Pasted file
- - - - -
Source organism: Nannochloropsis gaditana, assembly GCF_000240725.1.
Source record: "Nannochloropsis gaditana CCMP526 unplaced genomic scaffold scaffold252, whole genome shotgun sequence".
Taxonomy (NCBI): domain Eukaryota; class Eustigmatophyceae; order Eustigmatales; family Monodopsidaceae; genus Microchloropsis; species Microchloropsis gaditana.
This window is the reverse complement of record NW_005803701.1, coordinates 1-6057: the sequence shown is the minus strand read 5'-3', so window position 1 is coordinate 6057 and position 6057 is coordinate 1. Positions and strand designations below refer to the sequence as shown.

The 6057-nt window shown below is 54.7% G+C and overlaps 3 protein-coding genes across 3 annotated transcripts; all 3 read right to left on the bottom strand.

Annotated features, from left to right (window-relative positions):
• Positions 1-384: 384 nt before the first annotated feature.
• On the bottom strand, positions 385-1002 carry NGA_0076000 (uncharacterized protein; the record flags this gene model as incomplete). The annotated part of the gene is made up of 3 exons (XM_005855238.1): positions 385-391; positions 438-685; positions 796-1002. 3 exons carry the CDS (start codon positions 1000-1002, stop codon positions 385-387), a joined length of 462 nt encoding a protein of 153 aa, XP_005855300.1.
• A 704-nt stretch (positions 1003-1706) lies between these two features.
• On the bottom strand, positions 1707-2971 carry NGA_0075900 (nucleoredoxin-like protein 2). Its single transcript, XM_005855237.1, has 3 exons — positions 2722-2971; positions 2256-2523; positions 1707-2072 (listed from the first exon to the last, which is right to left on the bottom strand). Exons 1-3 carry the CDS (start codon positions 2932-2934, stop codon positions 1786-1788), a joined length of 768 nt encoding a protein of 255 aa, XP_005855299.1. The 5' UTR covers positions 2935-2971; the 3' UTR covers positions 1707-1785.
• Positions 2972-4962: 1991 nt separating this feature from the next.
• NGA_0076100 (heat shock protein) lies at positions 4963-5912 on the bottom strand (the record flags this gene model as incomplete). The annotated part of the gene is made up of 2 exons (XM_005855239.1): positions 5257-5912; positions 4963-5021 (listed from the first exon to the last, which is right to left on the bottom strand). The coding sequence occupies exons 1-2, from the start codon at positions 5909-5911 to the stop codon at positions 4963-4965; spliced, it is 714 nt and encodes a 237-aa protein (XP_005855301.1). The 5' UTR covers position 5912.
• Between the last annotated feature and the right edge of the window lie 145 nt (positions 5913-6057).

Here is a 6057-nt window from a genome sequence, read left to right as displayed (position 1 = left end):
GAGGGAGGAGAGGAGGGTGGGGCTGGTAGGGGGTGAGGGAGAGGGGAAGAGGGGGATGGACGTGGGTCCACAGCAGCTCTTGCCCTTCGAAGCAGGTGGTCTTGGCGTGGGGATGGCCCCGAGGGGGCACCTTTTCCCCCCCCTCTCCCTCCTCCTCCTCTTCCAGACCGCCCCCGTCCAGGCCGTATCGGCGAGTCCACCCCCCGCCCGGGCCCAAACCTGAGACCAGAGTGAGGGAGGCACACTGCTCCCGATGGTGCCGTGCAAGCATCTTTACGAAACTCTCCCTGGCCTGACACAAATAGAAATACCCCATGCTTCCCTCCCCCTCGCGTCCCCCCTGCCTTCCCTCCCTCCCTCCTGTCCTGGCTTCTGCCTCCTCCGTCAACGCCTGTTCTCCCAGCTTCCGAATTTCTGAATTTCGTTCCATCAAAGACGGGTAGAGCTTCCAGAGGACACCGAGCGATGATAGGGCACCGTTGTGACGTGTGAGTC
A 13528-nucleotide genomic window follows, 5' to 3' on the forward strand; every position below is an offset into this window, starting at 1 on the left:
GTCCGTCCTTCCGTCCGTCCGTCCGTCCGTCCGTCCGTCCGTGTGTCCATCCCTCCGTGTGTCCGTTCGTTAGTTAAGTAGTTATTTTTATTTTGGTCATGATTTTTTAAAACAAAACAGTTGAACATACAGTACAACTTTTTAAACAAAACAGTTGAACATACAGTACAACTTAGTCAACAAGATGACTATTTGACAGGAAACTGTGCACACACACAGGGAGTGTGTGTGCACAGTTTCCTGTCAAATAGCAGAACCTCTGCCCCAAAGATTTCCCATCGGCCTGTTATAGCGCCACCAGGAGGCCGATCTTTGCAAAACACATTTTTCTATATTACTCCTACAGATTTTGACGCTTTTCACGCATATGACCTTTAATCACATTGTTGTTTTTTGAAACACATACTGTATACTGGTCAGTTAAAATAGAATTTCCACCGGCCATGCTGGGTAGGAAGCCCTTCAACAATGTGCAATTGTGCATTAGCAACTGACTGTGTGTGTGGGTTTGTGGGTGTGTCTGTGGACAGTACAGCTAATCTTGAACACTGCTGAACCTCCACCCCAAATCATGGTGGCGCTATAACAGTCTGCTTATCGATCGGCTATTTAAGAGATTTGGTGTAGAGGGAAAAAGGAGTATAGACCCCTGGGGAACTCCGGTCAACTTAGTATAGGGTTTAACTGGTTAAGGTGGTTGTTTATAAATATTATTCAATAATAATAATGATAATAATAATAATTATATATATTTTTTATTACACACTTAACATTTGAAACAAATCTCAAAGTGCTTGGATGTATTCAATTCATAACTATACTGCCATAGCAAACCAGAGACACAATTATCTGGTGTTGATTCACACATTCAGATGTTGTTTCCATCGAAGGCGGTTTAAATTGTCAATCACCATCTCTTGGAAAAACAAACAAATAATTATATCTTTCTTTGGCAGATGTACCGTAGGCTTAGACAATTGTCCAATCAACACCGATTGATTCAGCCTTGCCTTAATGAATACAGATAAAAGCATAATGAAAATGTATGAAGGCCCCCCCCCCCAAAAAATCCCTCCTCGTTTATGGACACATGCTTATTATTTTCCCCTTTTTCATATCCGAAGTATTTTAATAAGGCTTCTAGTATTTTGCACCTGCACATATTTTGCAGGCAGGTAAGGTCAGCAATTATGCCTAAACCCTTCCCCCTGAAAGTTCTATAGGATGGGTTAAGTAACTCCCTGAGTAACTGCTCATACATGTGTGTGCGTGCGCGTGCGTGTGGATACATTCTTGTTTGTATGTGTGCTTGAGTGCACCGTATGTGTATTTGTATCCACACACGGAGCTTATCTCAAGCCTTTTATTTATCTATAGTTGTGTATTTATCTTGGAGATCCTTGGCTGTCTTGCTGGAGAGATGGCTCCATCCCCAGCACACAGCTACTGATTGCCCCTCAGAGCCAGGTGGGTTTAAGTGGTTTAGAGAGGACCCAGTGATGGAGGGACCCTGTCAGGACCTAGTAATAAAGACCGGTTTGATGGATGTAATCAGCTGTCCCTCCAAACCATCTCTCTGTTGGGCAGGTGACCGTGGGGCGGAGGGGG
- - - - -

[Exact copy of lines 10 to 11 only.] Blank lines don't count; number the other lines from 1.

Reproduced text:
• On the bottom strand, positions 1707-2971 carry NGA_0075900 (nucleoredoxin-like protein 2). Its single transcript, XM_005855237.1, has 3 exons — positions 2722-2971; positions 2256-2523; positions 1707-2072 (listed from the first exon to the last, which is right to left on the bottom strand). Exons 1-3 carry the CDS (start codon positions 2932-2934, stop codon positions 1786-1788), a joined length of 768 nt encoding a protein of 255 aa, XP_005855299.1. The 5' UTR covers positions 2935-2971; the 3' UTR covers positions 1707-1785.
• Positions 2972-4962: 1991 nt separating this feature from the next.